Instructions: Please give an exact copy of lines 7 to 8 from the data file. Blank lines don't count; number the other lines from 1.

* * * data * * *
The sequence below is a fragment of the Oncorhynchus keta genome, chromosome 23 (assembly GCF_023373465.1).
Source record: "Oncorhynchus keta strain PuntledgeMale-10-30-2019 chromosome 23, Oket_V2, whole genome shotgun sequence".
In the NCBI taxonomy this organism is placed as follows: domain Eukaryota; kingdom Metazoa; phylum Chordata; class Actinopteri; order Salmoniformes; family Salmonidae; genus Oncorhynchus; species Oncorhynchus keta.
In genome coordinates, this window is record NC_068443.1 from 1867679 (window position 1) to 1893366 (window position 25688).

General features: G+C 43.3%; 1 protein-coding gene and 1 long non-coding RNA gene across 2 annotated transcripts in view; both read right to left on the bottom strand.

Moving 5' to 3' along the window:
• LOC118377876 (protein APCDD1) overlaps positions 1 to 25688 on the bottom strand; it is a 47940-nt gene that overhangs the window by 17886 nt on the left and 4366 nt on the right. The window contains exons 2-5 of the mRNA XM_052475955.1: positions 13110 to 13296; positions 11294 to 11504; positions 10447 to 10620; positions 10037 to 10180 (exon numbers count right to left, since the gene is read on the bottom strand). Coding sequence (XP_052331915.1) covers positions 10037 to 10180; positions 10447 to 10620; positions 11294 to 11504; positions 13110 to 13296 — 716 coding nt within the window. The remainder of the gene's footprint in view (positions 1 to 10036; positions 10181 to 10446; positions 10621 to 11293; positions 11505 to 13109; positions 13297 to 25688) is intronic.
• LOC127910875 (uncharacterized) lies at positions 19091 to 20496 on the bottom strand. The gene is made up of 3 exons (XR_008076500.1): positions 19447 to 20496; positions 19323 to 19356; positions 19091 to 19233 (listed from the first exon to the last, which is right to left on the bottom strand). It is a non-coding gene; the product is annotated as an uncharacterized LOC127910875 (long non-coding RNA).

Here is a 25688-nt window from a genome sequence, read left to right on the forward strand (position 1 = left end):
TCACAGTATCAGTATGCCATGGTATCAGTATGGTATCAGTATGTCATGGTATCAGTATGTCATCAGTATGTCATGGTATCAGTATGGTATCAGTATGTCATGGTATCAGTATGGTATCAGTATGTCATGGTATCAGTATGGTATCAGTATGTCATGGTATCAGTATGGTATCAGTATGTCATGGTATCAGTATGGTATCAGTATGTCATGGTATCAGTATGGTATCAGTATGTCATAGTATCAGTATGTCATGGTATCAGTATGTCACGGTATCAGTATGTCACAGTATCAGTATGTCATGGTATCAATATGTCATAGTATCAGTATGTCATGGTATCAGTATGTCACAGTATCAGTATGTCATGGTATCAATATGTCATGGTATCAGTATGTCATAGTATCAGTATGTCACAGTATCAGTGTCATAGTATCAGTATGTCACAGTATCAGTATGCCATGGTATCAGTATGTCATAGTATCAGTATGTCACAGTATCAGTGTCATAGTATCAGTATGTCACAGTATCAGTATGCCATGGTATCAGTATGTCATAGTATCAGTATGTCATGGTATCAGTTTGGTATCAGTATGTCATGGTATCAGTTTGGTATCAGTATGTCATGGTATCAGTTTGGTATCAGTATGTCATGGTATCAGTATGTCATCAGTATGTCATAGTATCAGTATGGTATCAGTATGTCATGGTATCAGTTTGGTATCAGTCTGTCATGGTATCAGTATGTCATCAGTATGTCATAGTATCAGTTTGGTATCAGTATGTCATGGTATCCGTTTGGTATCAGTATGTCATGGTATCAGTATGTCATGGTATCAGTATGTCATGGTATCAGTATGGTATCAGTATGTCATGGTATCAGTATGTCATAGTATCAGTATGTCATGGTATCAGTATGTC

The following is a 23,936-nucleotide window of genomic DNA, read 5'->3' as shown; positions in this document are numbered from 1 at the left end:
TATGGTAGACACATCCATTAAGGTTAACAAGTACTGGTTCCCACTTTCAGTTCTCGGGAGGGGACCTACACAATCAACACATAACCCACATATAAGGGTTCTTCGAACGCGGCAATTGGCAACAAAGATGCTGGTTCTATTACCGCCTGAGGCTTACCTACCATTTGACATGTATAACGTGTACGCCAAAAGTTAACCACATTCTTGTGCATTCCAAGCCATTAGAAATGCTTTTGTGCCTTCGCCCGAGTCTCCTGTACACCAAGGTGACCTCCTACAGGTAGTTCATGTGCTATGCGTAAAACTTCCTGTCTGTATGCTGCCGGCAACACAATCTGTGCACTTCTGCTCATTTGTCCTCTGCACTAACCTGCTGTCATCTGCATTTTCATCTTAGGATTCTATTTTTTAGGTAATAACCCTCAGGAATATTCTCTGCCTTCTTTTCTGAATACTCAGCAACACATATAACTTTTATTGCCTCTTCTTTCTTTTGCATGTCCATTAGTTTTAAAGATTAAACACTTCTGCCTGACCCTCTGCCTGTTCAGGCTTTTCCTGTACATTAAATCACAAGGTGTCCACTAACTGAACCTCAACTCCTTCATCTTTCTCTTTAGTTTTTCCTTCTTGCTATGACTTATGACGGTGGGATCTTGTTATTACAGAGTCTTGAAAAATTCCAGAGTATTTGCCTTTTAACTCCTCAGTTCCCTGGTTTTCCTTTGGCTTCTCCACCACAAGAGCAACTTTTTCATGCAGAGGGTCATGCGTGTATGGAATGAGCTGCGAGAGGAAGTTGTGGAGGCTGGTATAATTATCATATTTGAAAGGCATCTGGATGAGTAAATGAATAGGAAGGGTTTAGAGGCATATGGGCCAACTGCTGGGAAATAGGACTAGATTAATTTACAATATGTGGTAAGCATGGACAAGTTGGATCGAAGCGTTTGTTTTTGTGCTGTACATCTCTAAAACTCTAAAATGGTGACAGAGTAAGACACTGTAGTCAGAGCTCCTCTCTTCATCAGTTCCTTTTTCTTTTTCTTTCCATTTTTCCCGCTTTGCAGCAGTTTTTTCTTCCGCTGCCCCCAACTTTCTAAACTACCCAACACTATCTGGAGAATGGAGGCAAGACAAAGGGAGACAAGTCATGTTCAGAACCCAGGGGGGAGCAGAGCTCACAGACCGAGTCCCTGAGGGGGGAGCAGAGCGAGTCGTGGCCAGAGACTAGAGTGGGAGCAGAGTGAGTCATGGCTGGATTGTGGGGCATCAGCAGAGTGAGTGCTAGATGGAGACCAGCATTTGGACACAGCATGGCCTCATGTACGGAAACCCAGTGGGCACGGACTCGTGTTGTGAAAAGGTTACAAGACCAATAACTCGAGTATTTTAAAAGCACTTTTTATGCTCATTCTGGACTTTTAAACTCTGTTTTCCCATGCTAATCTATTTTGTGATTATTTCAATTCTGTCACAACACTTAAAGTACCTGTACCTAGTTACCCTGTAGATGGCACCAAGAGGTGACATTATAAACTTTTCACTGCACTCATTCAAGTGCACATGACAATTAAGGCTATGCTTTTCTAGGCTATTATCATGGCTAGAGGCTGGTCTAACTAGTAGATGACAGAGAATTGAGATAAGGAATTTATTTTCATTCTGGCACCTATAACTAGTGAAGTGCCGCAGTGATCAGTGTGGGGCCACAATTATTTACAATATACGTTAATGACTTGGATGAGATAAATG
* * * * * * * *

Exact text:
• LOC118377876 (protein APCDD1) overlaps positions 1 to 25688 on the bottom strand; it is a 47940-nt gene that overhangs the window by 17886 nt on the left and 4366 nt on the right. The window contains exons 2-5 of the mRNA XM_052475955.1: positions 13110 to 13296; positions 11294 to 11504; positions 10447 to 10620; positions 10037 to 10180 (exon numbers count right to left, since the gene is read on the bottom strand). Coding sequence (XP_052331915.1) covers positions 10037 to 10180; positions 10447 to 10620; positions 11294 to 11504; positions 13110 to 13296 — 716 coding nt within the window. The remainder of the gene's footprint in view (positions 1 to 10036; positions 10181 to 10446; positions 10621 to 11293; positions 11505 to 13109; positions 13297 to 25688) is intronic.
• LOC127910875 (uncharacterized) lies at positions 19091 to 20496 on the bottom strand. The gene is made up of 3 exons (XR_008076500.1): positions 19447 to 20496; positions 19323 to 19356; positions 19091 to 19233 (listed from the first exon to the last, which is right to left on the bottom strand). It is a non-coding gene; the product is annotated as an uncharacterized LOC127910875 (long non-coding RNA).